The Stalin Affair: The Impossible Alliance That Won The War, by Giles Milton.

Expected publication: June 2024.

What did it take to establish and support the alliance that won World War II? This is what Milton aimes to uncover in this thrilling account of the envoys linking Washington and London to Moscow. The writing is excellent and well-paced. Largely based on unpublished sources, mostly diaries and journals, the captivating story reveals important yet unknown bits of 20th century history. A short-lived alliance that changed the course of history.

On Nazi Germany’s invasion of the Soviet Union:

“[In the Red Army,] most lacked weaponry. All lacked information.” “Muscovites greeted news of the invasion with horrified astonishment. For the previous two years, they had been fed uplifting stories about Stalin’s ongoing alliance with Hitler. Now, in a startling volte-face, they were being told their Nazi ally was a treacherous thug.” “Occasionally trenches had to be dug with helmets, since there were no spades.”


“I have only one purpose, the destruction of Hitler… If Hitler invaded Hell, I would make at least a favorable reference to the Devil in the House of Commons.”

When the UK ambassador to Moscow mentioned wanting an appointment to Washington:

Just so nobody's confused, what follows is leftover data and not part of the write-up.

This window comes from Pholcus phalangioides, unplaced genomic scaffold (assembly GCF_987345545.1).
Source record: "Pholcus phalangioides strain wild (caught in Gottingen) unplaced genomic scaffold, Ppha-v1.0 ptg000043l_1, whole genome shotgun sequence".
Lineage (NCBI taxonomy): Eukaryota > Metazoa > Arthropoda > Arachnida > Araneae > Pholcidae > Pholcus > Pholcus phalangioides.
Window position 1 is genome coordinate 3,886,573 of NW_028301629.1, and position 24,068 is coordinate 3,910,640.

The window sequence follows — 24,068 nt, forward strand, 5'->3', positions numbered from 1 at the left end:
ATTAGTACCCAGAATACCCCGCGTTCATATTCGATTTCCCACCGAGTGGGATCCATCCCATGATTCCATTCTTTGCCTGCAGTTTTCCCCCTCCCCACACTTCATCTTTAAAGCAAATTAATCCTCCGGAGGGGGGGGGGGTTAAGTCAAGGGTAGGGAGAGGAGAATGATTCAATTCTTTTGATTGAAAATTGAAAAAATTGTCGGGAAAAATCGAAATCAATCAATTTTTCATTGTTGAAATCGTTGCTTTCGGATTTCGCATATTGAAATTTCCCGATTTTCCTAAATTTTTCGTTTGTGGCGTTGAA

“What are you talking about?” asked Churchill, with a booming voice and a scowl on his face. “Don’t you realise that I have just appointed you to the most important job in the world?”

“May God help you,” [Stalin] said “God, of course, is on our side,” joked Churchill “And the devil is, naturally, on mine,” retorted Stalin with evident relish.

Stalin on the Normandy landings:

“[He] was filled with admiration at what had been achieved and told [the US envoy] that “he considered the cross-channel operation unparalleled in history.” He used superlative after superlative. It was a “grandiose operation” and “an unheard-of achievement” … Stalin viewed D-Day as one of the greatest military endeavors of all time.”

On Soviet betrayal:

“If they expect really to play a part in world affairs, they will have some time to learn to stop eating with their knives.” “One cannot help but feel that being an ally of these bastards is only one step better than being their enemy.”

On eastern Europe and the Baltics:

“Stalin wanted weak neighbors, because weak neighbors could be dominated.”

Khrushchev on Stalin’s assessment after the war:

“[Stalin] stated bluntly that if the United States had not helped us, we would not have won the war.”

Thanks to NetGalley for providing an advance digital copy for review.
Photo source: Giles Milton